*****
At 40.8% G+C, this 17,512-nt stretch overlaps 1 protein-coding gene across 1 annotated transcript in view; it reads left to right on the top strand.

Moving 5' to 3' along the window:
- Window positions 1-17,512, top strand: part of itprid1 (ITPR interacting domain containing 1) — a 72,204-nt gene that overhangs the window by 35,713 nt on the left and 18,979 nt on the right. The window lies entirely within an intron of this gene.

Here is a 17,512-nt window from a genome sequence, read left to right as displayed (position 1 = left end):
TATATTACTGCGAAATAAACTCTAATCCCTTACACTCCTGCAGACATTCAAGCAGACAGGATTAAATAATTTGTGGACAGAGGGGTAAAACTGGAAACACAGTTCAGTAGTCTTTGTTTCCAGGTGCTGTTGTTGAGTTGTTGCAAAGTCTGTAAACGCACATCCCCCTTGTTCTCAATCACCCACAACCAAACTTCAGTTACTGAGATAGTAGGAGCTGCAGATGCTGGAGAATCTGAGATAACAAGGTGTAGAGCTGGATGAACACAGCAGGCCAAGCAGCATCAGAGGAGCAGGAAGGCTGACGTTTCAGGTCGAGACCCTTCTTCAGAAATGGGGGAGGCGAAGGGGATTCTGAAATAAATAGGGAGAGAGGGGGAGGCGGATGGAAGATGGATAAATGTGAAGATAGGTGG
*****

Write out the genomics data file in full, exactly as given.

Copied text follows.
At 40.8% G+C, this 17,512-nt stretch overlaps 1 protein-coding gene across 1 annotated transcript in view; it reads left to right on the top strand.

Moving 5' to 3' along the window:
- Window positions 1-17,512, top strand: part of itprid1 (ITPR interacting domain containing 1) — a 72,204-nt gene that overhangs the window by 35,713 nt on the left and 18,979 nt on the right. The window lies entirely within an intron of this gene.

Here is a 17,512-nt window from a genome sequence, read left to right as displayed (position 1 = left end):
TATATTACTGCGAAATAAACTCTAATCCCTTACACTCCTGCAGACATTCAAGCAGACAGGATTAAATAATTTGTGGACAGAGGGGTAAAACTGGAAACACAGTTCAGTAGTCTTTGTTTCCAGGTGCTGTTGTTGAGTTGTTGCAAAGTCTGTAAACGCACATCCCCCTTGTTCTCAATCACCCACAACCAAACTTCAGTTACTGAGATAGTAGGAGCTGCAGATGCTGGAGAATCTGAGATAACAAGGTGTAGAGCTGGATGAACACAGCAGGCCAAGCAGCATCAGAGGAGCAGGAAGGCTGACGTTTCAGGTCGAGACCCTTCTTCAGAAATGGGGGAGGCGAAGGGGATTCTGAAATAAATAGGGAGAGAGGGGGAGGCGGATGGAAGATGGATAAATGTGAAGATAGGTGG